Colorado

Faltering charter to hand school back to district

A charter network brought in to turn around a failing elementary school is handing the school back to the district.

The district brought in the SOAR charter school network to turn around Oakland Elementary school three years ago, as the traditional school was phasing out. Three years later, SOAR officials realized that students’ continued low performance meant a renewal of their contract, up for review this fall, was unlikely. Instead, the network’s board decided to voluntarily pull out of the school at the end of this year and grant control back to the district.

“Knowing that the data was not strong, we were not confident we would get a renewal,” said Marc Waxman, co-executive director at SOAR. “Instead of waiting for that process to occur, we though it much better to work proactively with the district so that the Oakland campus can move forward positively next year.”

The school posted low TCAP scores and the lowest growth in the district last year, according to the district’s SPF data. The school’s math scores stalled, with the district average outpacing SOAR at Oakland’s growth by three times. SOAR at Oakland’s writing growth was less than half the district’s overall. The growth on reading was marginally better, at just over half the district’s pace.

“They serve some of our lowest income kids,” said Tom Boasberg, the superintendent of Denver Public Schools. “It’s imperative that those students make progress and they are not making that progress.”

The district brought in SOAR as part of the larger far northeast Denver turnaround effort, a project that has lead to mixed results with some success at the high school level. Far northeast elementary schools, however, are still plagued with low performance, with over 30 percent of elementary capacity in schools in the two lowest tiers of the district’s rankings.

At Oakland, said Waxman, the charter network ran into trouble as it implemented its turnaround plan.

“The turnaround at Oakland with SOAR was an ambitious practice,” said Waxman. “We did several things that would not be considered best practice for opening a charter school.”

Most new schools open slowly, one grade at a time and add new programs judiciously. SOAR doubled in size its second year in part by absorbing fourth and fifth graders already attending school on the Oakland campus. In addition, the school took over already existing autism and early childhood learning programs.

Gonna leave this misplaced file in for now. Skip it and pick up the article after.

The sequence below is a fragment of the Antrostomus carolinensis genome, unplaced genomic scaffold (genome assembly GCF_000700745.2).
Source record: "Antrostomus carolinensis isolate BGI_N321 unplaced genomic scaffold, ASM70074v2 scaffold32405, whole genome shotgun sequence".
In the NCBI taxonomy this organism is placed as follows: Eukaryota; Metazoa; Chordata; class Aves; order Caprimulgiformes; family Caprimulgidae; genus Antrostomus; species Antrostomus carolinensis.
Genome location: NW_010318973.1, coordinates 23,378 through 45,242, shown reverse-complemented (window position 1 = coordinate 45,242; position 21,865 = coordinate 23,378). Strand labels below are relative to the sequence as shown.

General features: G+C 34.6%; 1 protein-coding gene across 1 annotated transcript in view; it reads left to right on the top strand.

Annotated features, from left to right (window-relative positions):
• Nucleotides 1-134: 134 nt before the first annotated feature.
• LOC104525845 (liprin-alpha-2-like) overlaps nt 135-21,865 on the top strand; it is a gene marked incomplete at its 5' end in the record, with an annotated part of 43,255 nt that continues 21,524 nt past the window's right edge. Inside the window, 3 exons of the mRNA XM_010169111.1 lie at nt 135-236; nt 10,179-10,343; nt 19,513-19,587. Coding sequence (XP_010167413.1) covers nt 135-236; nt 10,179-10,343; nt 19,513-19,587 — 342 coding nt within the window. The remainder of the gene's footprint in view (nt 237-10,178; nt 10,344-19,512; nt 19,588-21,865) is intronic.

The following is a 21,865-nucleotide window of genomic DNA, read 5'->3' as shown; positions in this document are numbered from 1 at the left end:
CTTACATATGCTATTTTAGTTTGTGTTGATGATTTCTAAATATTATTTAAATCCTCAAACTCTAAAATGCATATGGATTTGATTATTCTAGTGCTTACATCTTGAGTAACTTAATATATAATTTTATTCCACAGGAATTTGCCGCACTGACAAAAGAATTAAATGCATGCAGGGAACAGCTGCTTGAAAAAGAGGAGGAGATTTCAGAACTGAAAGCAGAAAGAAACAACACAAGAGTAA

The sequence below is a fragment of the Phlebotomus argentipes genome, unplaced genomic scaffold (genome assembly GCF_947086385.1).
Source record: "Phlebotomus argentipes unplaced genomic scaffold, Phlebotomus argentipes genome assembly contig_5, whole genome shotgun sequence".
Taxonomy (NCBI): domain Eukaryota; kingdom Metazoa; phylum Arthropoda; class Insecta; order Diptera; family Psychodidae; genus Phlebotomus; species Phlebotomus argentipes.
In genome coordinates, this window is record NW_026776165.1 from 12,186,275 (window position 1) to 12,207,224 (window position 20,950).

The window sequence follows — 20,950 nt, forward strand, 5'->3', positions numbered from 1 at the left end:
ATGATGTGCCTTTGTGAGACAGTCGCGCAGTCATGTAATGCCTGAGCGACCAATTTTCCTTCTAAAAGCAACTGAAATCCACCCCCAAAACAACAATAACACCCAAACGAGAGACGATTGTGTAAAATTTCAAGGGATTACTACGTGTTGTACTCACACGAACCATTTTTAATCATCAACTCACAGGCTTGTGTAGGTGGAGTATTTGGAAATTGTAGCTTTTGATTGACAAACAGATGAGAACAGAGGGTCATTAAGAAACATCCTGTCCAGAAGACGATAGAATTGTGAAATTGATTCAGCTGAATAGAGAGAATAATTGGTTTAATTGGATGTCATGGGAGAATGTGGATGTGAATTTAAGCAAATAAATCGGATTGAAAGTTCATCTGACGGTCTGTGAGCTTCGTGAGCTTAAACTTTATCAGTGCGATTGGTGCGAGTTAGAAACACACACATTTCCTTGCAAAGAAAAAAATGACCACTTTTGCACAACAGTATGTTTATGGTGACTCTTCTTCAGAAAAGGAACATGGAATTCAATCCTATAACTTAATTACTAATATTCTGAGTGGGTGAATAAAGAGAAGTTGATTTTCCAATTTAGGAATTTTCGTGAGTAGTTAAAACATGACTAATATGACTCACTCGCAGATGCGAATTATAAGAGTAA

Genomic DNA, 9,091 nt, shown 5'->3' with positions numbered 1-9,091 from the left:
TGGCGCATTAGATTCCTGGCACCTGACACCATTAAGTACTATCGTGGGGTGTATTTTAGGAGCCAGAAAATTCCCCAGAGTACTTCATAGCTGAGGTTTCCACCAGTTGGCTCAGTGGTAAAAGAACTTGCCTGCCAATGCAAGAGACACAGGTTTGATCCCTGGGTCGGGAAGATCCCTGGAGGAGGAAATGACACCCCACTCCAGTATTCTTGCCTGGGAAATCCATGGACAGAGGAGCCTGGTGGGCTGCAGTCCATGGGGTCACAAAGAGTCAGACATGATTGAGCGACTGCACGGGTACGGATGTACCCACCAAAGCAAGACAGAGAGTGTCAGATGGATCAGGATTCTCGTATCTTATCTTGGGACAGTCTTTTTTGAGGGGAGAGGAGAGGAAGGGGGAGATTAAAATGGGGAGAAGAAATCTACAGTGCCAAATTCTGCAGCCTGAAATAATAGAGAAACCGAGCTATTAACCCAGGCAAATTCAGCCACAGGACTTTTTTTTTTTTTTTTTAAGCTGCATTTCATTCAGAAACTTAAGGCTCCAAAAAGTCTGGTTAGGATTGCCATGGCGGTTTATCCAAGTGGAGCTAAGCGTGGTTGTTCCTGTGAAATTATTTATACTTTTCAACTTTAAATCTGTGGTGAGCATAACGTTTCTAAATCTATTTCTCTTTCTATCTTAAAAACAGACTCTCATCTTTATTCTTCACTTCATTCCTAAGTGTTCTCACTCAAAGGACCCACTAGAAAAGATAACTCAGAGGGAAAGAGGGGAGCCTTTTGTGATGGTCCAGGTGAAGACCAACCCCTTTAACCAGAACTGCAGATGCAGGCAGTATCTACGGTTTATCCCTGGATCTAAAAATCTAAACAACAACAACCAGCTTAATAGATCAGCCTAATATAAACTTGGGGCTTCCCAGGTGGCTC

“We had some new programs that we had never done before that we needed to sort through,” said Waxman.

SOAR operates another school in the district, SOAR at Green Valley Ranch, which has higher performance but has also struggled with student growth. SOAR at Green Valley Ranch received the district’s lowest ranking this year.

“Opening the second school while the first school was growing did stretch us thin,” said Waxman. He hopes being able to devote more energy to a single school will benefit SOAR at Green Valley Ranch.

With SOAR at Oakland’s closure, district staff are recommending opening a district-run school at the Oakland campus. The district will take over management of the school, under the Denver Summit Schools Network, which manages other turnaround schools in Montbello and Green Valley Ranch.

The district plans to bring on Lisa Mahannah as the new Oakland principal. She is currently the principal at Force Elementary School, a high-performing district school in southwest Denver.

When SOAR opened at Oakland, according to Waxman, the district had few options for turnaround. Now, however, he said the district is well-equipped for turnaround, having had success in other schools. For one thing, the district has established a support program, the Denver Summit Schools Network, that manages many of the far northeast turnaround schools, including the Montbello campus. The network will also manage the new district-run school that will open in SOAR’s stead.

“What the district and [the Denver Summit Schools Network] can bring to the table is far more than what we can bring to the table,” said Waxman.

defensor escolar

Memphis parent advocacy group trains first Spanish-speaking cohort

PHOTO: Caroline Bauman
Manuela Martinez (center left) and Lidia Sauceda (center right) are among 19 parents in the first Spanish-speaking class of Memphis Lift’s Public Advocate Fellowship.

Manuela Martinez doesn’t want Spanish-speaking families to get lost in the fast-changing education landscape in Memphis as the city’s Hispanic population continues to grow.

The mother of two students is among 19 parents in the first Spanish-speaking class of Memphis Lift’s Public Advocate Fellowship, a program that trains parents on local education issues.

“We want to be more informed,” said Martinez, whose children attend Shelby County Schools. “I didn’t know I had much of voice or could change things at my child’s school. But I’m learning a lot about schools in Memphis, and how I can be a bigger part.”

More than 200 Memphians have gone through the 10-week fellowship program since the parent advocacy group launched two years ago. The vast majority have been African-Americans.